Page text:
Brown quickly followed his proposed 2013-14 City budget, which includes no funds for resurfacing of existing city roads, with an announcement that he wants to end the 6-cent-per-gallon gasoline tax when it expires in August 2016.
Brown's zero dollars to fill potholes and repave or repair roads will be damaging to many Jacksonville neighborhoods. There is no question it will have a negative impact on business development.
Council has given a strong indication it plans to restore road funds in this year's budget by rejecting Brown's "no tax increase" pledge with a vote to hike property taxes by as much as 15 percent.
Based on a vote by the Council Finance Committee, one way to beef up road funds this year could be to reallocate a $9 million fund it earlier committed to the Downtown Investment Authority and another $2 million targeted for countywide economic development.
In addition, Council President Bill Gulliford wants to put the gasoline tax extension on the table for a vote during his term, even though it is still three years before the tax is set to expire.
Since 1986, the gasoline tax has been a critical source of revenue to build and maintain local roads.
First proposed as a 10-year revenue source by Mayor Jake Godbold, the tax was considered important enough to be extended by Mayor Ed Austin in 1991 through 2016.
Until recently, Brown had taken no position on the future of the tax, wanting to wait until after his campaign for re-election in 2015.
His recent announcement simply confirmed the widely held assumption that he would oppose extending the tax since he has taken such a hard stand against increasing taxes.
Of course, the gasoline tax is not a new tax, nor has anyone suggested raising it beyond 6 cents. State law permits the tax to be as high as 12 cents per gallon.
Brown should embrace the extension and tell taxpayers why it is so important, instead of discarding it.
In March, I wrote that if Brown does not recommend extending the gasoline tax, it made me think that he doesn't believe where Jacksonville is headed in the future, the City will need to build and maintain roads.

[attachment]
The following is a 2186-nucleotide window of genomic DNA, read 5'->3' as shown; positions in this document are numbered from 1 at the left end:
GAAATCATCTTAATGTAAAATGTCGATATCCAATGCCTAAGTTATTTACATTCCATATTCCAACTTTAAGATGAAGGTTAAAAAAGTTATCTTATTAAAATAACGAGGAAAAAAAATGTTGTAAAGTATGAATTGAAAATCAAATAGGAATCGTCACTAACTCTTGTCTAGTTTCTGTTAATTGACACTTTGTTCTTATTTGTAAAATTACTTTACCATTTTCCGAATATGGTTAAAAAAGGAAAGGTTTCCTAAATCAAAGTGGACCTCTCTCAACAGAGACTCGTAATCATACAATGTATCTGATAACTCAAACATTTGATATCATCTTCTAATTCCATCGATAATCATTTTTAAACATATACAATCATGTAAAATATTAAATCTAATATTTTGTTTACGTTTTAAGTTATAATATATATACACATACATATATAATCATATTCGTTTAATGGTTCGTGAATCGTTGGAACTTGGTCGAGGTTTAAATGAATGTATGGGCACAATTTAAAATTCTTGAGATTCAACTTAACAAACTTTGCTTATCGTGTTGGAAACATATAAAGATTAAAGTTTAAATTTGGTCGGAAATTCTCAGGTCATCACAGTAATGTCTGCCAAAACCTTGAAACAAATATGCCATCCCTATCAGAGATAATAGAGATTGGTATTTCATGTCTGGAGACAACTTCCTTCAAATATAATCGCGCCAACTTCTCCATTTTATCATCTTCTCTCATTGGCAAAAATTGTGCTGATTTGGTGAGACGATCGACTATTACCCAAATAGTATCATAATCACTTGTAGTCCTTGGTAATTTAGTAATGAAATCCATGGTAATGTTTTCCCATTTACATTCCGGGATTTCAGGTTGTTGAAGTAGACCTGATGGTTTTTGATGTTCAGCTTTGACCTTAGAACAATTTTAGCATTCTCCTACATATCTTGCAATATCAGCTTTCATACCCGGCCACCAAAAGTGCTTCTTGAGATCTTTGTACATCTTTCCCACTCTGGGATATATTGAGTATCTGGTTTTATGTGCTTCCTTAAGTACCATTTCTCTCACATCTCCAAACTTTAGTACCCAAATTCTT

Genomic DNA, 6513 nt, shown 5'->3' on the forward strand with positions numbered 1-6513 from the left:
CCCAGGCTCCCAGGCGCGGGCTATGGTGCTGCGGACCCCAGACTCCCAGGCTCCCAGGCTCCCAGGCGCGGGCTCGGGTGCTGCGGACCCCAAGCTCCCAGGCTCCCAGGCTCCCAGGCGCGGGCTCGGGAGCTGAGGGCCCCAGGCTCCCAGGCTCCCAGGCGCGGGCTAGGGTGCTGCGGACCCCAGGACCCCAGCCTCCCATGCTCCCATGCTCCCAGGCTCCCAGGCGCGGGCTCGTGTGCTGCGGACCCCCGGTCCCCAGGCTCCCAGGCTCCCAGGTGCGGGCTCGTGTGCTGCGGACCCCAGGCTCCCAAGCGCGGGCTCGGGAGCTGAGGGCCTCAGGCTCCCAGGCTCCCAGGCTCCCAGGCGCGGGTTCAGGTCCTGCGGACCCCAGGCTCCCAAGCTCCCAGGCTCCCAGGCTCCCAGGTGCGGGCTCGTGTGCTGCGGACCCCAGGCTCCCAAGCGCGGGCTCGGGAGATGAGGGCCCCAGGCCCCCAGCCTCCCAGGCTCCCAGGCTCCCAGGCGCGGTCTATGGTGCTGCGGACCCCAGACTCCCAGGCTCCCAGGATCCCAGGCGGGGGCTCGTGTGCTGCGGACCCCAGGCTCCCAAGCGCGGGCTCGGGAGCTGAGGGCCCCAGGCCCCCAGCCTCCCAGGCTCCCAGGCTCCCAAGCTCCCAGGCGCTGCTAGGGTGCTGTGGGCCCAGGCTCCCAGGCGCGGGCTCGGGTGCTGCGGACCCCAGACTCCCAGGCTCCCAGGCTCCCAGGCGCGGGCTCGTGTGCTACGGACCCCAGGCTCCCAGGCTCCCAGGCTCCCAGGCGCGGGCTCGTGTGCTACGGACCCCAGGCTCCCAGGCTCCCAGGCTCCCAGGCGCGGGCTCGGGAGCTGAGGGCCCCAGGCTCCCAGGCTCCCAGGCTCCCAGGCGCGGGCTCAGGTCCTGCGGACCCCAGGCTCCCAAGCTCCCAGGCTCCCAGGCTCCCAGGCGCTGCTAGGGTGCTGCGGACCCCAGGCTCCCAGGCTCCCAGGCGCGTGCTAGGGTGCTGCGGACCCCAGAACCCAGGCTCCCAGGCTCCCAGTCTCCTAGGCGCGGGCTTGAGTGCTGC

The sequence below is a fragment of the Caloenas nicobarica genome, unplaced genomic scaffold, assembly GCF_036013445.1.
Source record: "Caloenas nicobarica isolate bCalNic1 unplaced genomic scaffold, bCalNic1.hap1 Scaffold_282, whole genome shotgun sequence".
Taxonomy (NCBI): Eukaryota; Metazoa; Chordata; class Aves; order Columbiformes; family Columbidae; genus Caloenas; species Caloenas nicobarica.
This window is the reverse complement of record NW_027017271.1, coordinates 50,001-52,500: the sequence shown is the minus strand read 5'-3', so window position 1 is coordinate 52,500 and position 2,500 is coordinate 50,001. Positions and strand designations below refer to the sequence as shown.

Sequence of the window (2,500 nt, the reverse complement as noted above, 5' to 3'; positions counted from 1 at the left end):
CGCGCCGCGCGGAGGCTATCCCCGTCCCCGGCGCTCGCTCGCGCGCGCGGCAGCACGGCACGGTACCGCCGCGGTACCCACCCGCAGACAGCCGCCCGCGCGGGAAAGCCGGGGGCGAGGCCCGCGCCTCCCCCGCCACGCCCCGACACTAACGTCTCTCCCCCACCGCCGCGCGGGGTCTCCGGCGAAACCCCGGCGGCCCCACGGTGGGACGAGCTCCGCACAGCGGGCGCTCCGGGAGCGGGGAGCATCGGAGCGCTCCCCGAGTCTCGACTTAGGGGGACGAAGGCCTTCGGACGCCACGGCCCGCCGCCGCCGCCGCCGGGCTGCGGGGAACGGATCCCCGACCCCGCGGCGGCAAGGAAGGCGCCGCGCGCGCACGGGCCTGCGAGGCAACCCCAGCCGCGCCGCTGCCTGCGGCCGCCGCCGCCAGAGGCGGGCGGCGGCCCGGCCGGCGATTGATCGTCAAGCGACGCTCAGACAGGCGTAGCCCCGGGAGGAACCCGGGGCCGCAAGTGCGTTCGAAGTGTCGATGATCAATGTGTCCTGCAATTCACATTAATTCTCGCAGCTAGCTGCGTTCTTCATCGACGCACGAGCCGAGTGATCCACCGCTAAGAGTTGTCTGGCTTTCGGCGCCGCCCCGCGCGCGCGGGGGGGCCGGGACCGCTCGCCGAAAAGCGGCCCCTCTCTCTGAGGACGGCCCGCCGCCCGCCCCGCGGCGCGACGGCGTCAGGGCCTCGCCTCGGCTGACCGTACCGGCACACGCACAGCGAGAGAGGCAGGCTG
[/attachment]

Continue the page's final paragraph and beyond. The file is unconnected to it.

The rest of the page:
As Brown gears up for his re-election campaign, some view the pronouncement against an extension as a tactic to loudly proclaim his political stance.
I think displaying leadership is a better tactic. Jacksonville voters want that more now than ever.
The tax is only paid by people driving on our roads. That includes thousands upon thousands of visitors who pass through Duval County and have to purchase gasoline.
It's also naïve to think that removing the tax will lower the price of gasoline in Jacksonville.
Oil companies and retailers will make sure we continue to pay about the same amount per gallon as residents in our neighboring counties, but those counties will have a local gas tax to build and maintain roads and highways and improve transportation.
SOE decision looms large for Brown
My guess is the mayor and his staff are more than anxious for newly hired City Council liaison Teresa Eichner to start work and help Brown maneuver his agenda through the Council.
Eichner begins her job with the administration on Aug. 19.
It seems the second Council meeting of its year Tuesday could be a third-straight legislative defeat for Brown.
In its first meeting two weeks ago, the Council rejected Brown's pension reform plan and voted to set a tentative increase in property taxes, ignoring Brown's strong opposition.
Next is a decision on a debate that's been contentious for months.
Duval County Supervisor of Elections Jerry Holland, Brown and Council members have been reviewing and debating whether to move the elections center and warehouse operation out of Gateway Shopping Center to a new location.